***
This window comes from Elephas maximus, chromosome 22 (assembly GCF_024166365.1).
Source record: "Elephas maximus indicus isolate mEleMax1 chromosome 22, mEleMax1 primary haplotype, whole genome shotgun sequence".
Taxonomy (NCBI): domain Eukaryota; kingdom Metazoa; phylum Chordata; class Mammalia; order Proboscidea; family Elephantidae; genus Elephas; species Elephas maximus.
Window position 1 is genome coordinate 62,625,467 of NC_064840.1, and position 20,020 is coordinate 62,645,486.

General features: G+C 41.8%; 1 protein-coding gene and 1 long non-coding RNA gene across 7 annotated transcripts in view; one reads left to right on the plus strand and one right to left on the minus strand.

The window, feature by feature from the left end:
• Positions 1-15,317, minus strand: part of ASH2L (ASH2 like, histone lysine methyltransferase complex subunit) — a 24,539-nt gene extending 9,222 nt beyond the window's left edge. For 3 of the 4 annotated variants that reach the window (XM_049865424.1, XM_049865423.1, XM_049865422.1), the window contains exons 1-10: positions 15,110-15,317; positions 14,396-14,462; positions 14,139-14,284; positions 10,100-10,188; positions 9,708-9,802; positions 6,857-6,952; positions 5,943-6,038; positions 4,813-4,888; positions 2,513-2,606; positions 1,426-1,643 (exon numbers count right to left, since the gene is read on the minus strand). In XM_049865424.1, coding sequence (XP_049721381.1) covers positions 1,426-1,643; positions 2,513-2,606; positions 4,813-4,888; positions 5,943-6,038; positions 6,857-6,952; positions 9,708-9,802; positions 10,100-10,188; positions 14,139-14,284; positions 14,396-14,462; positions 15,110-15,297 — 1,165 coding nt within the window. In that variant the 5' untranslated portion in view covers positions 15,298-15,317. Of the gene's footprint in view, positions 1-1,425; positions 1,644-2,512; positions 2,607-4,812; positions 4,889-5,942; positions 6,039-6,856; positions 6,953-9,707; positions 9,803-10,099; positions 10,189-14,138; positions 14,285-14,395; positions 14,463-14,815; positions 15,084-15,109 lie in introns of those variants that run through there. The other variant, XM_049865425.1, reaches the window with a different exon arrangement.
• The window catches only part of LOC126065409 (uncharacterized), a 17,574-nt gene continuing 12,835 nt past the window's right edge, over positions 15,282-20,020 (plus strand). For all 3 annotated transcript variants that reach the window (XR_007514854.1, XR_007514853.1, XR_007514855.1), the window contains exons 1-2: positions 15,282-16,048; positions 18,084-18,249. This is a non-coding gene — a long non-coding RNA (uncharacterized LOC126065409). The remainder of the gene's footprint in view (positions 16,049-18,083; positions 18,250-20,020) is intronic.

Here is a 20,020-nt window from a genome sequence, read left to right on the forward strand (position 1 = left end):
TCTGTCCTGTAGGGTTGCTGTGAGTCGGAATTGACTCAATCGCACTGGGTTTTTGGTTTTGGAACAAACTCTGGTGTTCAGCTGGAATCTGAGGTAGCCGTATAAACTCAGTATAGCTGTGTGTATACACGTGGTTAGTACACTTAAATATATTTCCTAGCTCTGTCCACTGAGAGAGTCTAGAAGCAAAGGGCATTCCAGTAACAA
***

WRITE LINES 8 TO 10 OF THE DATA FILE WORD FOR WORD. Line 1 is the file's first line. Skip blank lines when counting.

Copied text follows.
• The window catches only part of LOC126065409 (uncharacterized), a 17,574-nt gene continuing 12,835 nt past the window's right edge, over positions 15,282-20,020 (plus strand). For all 3 annotated transcript variants that reach the window (XR_007514854.1, XR_007514853.1, XR_007514855.1), the window contains exons 1-2: positions 15,282-16,048; positions 18,084-18,249. This is a non-coding gene — a long non-coding RNA (uncharacterized LOC126065409). The remainder of the gene's footprint in view (positions 16,049-18,083; positions 18,250-20,020) is intronic.

Here is a 20,020-nt window from a genome sequence, read left to right on the forward strand (position 1 = left end):
TCTGTCCTGTAGGGTTGCTGTGAGTCGGAATTGACTCAATCGCACTGGGTTTTTGGTTTTGGAACAAACTCTGGTGTTCAGCTGGAATCTGAGGTAGCCGTATAAACTCAGTATAGCTGTGTGTATACACGTGGTTAGTACACTTAAATATATTTCCTAGCTCTGTCCACTGAGAGAGTCTAGAAGCAAAGGGCATTCCAGTAACAA